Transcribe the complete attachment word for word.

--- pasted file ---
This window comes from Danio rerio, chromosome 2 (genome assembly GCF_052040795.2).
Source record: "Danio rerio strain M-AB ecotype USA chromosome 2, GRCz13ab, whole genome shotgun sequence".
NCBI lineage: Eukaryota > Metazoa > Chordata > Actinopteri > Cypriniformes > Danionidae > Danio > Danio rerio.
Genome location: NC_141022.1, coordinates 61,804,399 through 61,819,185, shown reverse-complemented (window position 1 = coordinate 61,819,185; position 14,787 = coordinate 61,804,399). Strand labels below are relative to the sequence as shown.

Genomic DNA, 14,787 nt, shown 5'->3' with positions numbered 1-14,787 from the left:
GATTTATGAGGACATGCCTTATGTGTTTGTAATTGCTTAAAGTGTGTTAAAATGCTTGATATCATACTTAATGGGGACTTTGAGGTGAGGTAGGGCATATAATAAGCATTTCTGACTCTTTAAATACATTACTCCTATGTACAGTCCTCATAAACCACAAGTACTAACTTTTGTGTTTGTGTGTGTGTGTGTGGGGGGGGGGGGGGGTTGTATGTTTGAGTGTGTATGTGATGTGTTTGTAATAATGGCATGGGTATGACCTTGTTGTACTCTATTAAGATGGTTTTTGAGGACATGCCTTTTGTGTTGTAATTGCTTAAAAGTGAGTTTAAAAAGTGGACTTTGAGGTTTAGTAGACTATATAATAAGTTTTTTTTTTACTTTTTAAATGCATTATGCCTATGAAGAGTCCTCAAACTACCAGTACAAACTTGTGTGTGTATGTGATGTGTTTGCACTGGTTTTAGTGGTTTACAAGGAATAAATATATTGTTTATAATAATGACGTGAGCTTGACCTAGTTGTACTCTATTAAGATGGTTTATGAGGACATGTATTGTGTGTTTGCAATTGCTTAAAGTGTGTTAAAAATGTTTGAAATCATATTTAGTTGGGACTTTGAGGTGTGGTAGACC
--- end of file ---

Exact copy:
This window comes from Danio rerio, chromosome 2 (genome assembly GCF_052040795.2).
Source record: "Danio rerio strain M-AB ecotype USA chromosome 2, GRCz13ab, whole genome shotgun sequence".
NCBI lineage: Eukaryota > Metazoa > Chordata > Actinopteri > Cypriniformes > Danionidae > Danio > Danio rerio.
Genome location: NC_141022.1, coordinates 61,804,399 through 61,819,185, shown reverse-complemented (window position 1 = coordinate 61,819,185; position 14,787 = coordinate 61,804,399). Strand labels below are relative to the sequence as shown.

Genomic DNA, 14,787 nt, shown 5'->3' with positions numbered 1-14,787 from the left:
GATTTATGAGGACATGCCTTATGTGTTTGTAATTGCTTAAAGTGTGTTAAAATGCTTGATATCATACTTAATGGGGACTTTGAGGTGAGGTAGGGCATATAATAAGCATTTCTGACTCTTTAAATACATTACTCCTATGTACAGTCCTCATAAACCACAAGTACTAACTTTTGTGTTTGTGTGTGTGTGTGTGGGGGGGGGGGGGGGTTGTATGTTTGAGTGTGTATGTGATGTGTTTGTAATAATGGCATGGGTATGACCTTGTTGTACTCTATTAAGATGGTTTTTGAGGACATGCCTTTTGTGTTGTAATTGCTTAAAAGTGAGTTTAAAAAGTGGACTTTGAGGTTTAGTAGACTATATAATAAGTTTTTTTTTTACTTTTTAAATGCATTATGCCTATGAAGAGTCCTCAAACTACCAGTACAAACTTGTGTGTGTATGTGATGTGTTTGCACTGGTTTTAGTGGTTTACAAGGAATAAATATATTGTTTATAATAATGACGTGAGCTTGACCTAGTTGTACTCTATTAAGATGGTTTATGAGGACATGTATTGTGTGTTTGCAATTGCTTAAAGTGTGTTAAAAATGTTTGAAATCATATTTAGTTGGGACTTTGAGGTGTGGTAGACC